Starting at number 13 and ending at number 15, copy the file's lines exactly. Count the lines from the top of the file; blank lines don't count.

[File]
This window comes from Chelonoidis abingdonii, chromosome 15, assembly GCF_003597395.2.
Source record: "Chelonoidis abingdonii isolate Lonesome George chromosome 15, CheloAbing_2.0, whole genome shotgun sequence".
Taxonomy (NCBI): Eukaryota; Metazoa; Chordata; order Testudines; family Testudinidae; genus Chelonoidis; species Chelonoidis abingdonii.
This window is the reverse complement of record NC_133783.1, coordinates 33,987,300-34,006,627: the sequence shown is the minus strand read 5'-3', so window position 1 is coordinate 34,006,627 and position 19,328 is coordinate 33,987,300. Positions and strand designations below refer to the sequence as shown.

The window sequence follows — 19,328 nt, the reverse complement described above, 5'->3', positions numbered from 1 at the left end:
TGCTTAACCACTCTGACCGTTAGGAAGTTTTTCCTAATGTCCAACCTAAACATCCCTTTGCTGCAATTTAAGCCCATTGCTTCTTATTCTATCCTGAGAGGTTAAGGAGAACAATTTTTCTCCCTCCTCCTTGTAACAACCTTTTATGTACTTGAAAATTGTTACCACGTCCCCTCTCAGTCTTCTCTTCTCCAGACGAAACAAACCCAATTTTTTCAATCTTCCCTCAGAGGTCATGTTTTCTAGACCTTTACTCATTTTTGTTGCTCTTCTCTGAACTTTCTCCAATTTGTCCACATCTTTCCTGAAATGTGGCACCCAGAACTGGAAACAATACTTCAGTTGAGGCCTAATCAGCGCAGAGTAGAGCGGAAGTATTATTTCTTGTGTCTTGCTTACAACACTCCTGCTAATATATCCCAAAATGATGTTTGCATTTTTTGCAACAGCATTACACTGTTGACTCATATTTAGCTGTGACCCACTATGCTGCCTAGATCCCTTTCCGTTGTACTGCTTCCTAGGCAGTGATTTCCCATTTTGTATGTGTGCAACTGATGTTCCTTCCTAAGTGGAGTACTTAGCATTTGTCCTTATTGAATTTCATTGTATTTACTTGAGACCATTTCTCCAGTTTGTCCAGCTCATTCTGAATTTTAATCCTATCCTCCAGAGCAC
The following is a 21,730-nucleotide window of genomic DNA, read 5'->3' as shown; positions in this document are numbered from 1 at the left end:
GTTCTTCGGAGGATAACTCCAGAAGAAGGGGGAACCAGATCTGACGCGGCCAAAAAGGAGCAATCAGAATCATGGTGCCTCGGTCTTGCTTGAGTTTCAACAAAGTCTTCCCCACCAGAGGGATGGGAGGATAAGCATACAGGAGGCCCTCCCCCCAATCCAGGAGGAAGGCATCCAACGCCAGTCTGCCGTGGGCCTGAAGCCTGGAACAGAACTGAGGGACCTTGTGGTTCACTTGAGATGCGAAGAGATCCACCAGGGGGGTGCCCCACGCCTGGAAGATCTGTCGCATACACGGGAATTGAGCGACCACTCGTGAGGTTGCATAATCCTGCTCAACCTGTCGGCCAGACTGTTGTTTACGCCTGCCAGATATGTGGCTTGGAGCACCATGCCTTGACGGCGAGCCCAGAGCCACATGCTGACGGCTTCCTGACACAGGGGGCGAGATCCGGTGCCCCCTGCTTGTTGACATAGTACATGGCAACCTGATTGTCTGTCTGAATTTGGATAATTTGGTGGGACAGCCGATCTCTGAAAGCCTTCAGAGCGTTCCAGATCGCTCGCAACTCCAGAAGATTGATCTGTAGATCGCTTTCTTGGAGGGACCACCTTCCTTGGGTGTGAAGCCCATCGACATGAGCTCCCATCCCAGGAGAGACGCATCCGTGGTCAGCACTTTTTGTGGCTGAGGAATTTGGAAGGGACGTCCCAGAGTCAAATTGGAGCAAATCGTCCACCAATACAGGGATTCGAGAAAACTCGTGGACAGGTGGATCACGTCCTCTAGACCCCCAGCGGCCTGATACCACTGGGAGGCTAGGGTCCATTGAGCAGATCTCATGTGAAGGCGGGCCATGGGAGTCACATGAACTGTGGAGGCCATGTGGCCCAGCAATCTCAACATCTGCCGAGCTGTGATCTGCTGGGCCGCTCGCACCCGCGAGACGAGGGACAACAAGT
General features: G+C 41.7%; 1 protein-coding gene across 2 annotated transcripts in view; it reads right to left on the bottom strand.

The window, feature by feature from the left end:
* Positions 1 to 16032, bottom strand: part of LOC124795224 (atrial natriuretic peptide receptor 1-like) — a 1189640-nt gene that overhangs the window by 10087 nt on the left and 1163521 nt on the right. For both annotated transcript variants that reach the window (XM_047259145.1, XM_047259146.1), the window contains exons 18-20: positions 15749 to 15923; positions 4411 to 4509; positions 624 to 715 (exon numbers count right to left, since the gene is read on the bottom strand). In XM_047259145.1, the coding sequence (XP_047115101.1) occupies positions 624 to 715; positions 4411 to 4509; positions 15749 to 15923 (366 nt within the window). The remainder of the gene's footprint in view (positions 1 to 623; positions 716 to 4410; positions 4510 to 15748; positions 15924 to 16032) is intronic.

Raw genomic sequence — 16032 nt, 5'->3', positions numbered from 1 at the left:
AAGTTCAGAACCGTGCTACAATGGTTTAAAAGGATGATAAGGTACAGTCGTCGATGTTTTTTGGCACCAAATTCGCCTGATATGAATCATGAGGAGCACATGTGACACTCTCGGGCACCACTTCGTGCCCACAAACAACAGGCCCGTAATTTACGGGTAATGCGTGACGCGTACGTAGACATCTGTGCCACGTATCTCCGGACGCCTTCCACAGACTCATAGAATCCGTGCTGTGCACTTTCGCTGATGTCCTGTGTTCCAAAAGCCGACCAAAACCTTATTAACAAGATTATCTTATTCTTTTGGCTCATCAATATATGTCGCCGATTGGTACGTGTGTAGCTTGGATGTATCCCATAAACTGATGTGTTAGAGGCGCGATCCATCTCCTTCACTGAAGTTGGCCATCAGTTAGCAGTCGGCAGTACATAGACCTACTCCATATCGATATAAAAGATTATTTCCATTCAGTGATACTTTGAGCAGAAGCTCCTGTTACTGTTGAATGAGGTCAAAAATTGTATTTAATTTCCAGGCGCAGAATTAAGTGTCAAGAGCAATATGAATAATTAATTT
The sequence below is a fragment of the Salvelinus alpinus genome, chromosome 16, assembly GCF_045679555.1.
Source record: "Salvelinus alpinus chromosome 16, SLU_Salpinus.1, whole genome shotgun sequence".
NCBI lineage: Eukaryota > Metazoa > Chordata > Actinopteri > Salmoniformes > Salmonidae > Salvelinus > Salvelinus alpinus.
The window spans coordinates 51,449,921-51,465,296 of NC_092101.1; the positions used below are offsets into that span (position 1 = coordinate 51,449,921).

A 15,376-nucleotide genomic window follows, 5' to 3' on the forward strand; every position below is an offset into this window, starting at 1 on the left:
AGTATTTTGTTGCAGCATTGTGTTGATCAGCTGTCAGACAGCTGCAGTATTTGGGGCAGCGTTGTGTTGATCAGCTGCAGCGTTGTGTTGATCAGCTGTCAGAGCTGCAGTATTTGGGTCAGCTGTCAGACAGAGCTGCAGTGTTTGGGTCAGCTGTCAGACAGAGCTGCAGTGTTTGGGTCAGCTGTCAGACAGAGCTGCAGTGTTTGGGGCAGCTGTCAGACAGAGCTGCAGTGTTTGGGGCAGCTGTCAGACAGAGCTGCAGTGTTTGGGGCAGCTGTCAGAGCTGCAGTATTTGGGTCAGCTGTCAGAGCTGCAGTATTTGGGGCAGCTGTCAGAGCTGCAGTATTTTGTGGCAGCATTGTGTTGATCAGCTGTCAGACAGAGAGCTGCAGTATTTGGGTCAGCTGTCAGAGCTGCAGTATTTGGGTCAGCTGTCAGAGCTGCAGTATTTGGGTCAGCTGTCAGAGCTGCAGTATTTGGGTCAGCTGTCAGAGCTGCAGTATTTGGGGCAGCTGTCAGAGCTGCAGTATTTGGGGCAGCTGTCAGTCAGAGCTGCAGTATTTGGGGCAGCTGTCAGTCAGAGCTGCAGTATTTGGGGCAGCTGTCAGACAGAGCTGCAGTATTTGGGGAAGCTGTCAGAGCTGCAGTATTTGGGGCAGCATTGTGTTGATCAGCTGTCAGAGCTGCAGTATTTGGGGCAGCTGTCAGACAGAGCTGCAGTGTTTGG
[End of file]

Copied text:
AAGTTCAGAACCGTGCTACAATGGTTTAAAAGGATGATAAGGTACAGTCGTCGATGTTTTTTGGCACCAAATTCGCCTGATATGAATCATGAGGAGCACATGTGACACTCTCGGGCACCACTTCGTGCCCACAAACAACAGGCCCGTAATTTACGGGTAATGCGTGACGCGTACGTAGACATCTGTGCCACGTATCTCCGGACGCCTTCCACAGACTCATAGAATCCGTGCTGTGCACTTTCGCTGATGTCCTGTGTTCCAAAAGCCGACCAAAACCTTATTAACAAGATTATCTTATTCTTTTGGCTCATCAATATATGTCGCCGATTGGTACGTGTGTAGCTTGGATGTATCCCATAAACTGATGTGTTAGAGGCGCGATCCATCTCCTTCACTGAAGTTGGCCATCAGTTAGCAGTCGGCAGTACATAGACCTACTCCATATCGATATAAAAGATTATTTCCATTCAGTGATACTTTGAGCAGAAGCTCCTGTTACTGTTGAATGAGGTCAAAAATTGTATTTAATTTCCAGGCGCAGAATTAAGTGTCAAGAGCAATATGAATAATTAATTT
The sequence below is a fragment of the Salvelinus alpinus genome, chromosome 16, assembly GCF_045679555.1.
Source record: "Salvelinus alpinus chromosome 16, SLU_Salpinus.1, whole genome shotgun sequence".